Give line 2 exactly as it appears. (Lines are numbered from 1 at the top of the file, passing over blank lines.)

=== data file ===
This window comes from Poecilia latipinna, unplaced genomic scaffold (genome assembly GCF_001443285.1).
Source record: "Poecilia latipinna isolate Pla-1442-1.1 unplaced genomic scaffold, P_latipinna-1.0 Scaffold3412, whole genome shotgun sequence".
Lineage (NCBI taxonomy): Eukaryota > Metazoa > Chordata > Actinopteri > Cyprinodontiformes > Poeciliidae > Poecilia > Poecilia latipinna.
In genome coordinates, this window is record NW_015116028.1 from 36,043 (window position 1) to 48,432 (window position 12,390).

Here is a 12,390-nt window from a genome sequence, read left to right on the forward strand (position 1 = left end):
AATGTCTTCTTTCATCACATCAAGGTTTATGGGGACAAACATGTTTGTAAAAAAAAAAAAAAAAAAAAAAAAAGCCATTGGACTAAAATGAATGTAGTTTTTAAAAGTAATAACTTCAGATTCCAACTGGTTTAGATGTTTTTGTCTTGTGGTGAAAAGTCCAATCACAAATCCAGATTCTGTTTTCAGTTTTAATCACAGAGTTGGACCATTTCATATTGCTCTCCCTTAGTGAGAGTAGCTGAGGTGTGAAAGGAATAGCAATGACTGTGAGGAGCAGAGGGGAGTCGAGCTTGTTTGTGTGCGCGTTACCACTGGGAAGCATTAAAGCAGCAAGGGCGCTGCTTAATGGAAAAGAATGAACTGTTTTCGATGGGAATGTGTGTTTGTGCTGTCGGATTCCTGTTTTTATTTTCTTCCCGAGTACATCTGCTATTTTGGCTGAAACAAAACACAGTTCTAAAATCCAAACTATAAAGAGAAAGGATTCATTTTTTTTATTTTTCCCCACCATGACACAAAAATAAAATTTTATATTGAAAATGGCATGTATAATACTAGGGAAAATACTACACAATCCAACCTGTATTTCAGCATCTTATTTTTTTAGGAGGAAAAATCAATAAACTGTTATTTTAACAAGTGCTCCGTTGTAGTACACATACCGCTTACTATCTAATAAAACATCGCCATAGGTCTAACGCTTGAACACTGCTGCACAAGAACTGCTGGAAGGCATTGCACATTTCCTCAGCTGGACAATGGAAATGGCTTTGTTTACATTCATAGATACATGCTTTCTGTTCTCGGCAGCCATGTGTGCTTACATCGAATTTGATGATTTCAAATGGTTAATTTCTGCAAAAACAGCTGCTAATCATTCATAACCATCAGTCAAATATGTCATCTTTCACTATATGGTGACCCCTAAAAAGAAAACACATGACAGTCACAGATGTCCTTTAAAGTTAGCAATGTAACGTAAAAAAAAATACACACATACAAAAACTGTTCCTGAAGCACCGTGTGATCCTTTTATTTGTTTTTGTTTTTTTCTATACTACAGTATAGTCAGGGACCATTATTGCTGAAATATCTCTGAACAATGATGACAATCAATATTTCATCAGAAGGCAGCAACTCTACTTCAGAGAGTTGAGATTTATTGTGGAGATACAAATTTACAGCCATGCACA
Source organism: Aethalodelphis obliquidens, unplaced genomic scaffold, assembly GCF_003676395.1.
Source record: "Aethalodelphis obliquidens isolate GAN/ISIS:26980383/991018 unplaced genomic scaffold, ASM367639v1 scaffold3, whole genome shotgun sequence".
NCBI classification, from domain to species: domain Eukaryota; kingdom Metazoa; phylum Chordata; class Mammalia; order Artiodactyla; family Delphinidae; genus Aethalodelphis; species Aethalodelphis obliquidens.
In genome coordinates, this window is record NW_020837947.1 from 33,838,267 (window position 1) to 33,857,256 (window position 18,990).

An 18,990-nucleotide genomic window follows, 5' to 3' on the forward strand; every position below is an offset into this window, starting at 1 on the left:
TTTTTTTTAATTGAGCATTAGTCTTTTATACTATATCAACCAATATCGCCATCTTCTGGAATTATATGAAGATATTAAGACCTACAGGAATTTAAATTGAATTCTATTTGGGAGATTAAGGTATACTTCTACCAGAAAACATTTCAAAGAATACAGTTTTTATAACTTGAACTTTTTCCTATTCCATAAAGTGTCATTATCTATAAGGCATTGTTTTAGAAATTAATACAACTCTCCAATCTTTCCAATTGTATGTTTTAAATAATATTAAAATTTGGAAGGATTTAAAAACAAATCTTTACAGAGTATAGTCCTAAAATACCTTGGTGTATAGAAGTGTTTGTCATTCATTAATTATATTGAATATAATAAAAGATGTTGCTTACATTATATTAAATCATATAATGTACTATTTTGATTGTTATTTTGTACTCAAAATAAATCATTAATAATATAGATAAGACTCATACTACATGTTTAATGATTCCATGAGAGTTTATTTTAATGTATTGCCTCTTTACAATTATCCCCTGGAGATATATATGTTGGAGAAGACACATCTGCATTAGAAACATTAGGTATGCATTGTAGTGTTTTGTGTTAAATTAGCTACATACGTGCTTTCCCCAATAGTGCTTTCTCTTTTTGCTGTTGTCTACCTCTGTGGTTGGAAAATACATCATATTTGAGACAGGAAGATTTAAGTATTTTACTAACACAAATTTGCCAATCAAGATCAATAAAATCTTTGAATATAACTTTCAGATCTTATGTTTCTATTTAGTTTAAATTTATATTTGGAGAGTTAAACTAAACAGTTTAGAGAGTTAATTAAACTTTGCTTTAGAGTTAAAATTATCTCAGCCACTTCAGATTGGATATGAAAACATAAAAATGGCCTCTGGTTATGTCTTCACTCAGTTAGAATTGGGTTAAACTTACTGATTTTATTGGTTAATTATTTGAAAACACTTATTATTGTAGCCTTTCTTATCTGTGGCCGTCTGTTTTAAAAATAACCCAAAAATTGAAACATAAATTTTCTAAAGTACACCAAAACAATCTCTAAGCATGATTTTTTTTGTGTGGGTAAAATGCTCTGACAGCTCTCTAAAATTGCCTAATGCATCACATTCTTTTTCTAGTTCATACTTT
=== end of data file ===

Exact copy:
Source record: "Poecilia latipinna isolate Pla-1442-1.1 unplaced genomic scaffold, P_latipinna-1.0 Scaffold3412, whole genome shotgun sequence".